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Stolen Wallet Tips

A client of ours had her wallet stolen recently on Newbury Street in Boston, Massachusetts. After commiserating with her and then looking around the web, we have come up with a few suggestions should the same happen to you.
1. Use only initials on your printed checks so a thief will not know how you sign your name. Do not have your phone number on your check. Never put your social security number on your checks.
2. Do not sign the back of your credit cards. Write “photographic identification required” in the signature spot.
3. When paying a credit card bill, only write the last four numbers of the credit card on the check.
4. Make a copy of each and every document in your wallet (front and back) and keep it in a safe place. You can also make a PDF file of these documents and have them available in a web based storage account. Be careful with passwords for that account, however. You can do the same with your passport.
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Do We Need a Consumer Financial Product Agency?

Many of our Massachusetts bankruptcy clients who come in for a consultation say that they would be able to pay their bills if only the interest rate on their credit card hadn’t jumped so high because of one late payment. The credit card “agreement” they signed has so many clauses that enable the banks to do whatever they wish, when they wish. There are very few contract clauses to help the consumer in these situations.
Harvard University’s Elizabeth Warren, who grew up poor in Oklahoma, is a tenured professor at Harvard Law School and has been appointed to chair the Congressional Oversight Panel.
She is charged with monitoring the federal bailout of the financial institutions; her task is to examine how they spent the $700 billion bailout. For many years, Ms. Warren has been advocating that we need a few federal agency: the Consumer Financial Product Safety Commission. The model for the new agency is the U.S. Consumer Product Safety Commission, an independent health and safety regulatory agency founded in 1972 by the Nixon Administration. Most folks would agree that this federal agency has added tremendous benefits to society. Since 2001, Canada has a financial products agency, which from all reports seems to be working quite well.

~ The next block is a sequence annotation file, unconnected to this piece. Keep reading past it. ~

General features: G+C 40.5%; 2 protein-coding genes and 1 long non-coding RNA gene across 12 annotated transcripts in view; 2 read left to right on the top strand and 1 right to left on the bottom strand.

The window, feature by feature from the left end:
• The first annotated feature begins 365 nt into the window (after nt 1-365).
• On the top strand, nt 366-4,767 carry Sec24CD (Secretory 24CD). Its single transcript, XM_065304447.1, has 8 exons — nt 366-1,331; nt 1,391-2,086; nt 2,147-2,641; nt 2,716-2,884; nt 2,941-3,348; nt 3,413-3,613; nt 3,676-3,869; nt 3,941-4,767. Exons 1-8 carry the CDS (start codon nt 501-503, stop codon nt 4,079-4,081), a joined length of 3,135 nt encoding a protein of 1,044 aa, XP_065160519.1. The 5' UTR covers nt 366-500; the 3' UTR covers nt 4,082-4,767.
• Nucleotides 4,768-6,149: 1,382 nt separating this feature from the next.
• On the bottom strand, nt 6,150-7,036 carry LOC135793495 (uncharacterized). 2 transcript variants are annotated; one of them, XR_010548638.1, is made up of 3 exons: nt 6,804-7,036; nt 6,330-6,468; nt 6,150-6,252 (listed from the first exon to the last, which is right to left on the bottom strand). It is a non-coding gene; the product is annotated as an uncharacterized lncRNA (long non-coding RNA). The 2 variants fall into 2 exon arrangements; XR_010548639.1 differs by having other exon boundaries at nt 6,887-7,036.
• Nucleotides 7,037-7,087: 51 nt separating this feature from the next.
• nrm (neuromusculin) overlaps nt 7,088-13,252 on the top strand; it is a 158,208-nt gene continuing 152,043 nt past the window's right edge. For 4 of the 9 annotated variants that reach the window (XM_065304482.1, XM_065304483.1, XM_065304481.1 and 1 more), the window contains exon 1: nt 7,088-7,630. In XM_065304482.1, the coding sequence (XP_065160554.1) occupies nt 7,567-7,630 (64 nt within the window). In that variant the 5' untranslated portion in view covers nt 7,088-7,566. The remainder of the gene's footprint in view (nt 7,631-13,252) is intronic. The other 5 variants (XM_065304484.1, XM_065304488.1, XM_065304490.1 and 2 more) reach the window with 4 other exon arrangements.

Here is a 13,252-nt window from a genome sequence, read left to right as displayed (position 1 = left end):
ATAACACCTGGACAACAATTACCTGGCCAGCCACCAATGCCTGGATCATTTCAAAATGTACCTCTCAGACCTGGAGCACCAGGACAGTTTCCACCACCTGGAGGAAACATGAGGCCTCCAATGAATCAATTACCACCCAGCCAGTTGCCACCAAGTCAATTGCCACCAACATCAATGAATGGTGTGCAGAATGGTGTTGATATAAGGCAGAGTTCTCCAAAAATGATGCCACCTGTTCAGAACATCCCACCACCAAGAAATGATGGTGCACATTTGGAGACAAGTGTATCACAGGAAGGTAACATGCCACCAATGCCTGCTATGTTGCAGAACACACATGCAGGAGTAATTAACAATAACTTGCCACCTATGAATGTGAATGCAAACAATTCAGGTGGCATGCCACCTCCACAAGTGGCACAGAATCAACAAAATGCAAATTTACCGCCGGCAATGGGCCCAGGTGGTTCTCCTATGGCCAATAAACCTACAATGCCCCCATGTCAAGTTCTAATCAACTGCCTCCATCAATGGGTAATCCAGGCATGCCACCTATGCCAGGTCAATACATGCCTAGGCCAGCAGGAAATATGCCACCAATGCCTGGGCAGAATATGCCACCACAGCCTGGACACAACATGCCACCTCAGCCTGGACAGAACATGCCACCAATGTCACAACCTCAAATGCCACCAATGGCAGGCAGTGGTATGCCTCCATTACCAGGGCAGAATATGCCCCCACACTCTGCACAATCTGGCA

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Trial Lawyers Help Massachusetts Consumers

Notwithstanding all the rhetoric promulgated by the insurance companies and the corporate media, trial lawyers in Boston, throughout Massachusetts, and elsewhere, are actually consumer friendly. We are the ones representing the little guy against the insurance companies and other corporate interests.
Take the automobile collision resulting in injury or death. Who can afford to hire an experienced corporate attorney, qualified to go to court if necessary and who charges $300 – $500 per hour, to try to get your lost wages and your medical bills paid? Who even knows those lawyers in the towers overlooking the Boston Harbor? No normal folks. However, if you look in the phone book, online, or even on a billboard in town, there will be a personal injury attorney advertising that he or she will represent you on a contingent basis; you pay NOTHING until and unless you get a settlement. Then, you pay a contingent fee, usually one third. There is no chance for overreaching, no need for negotiating a bill, and, all along, you have an experienced attorney, that you chose, on your side representing your interests against the insurance company.
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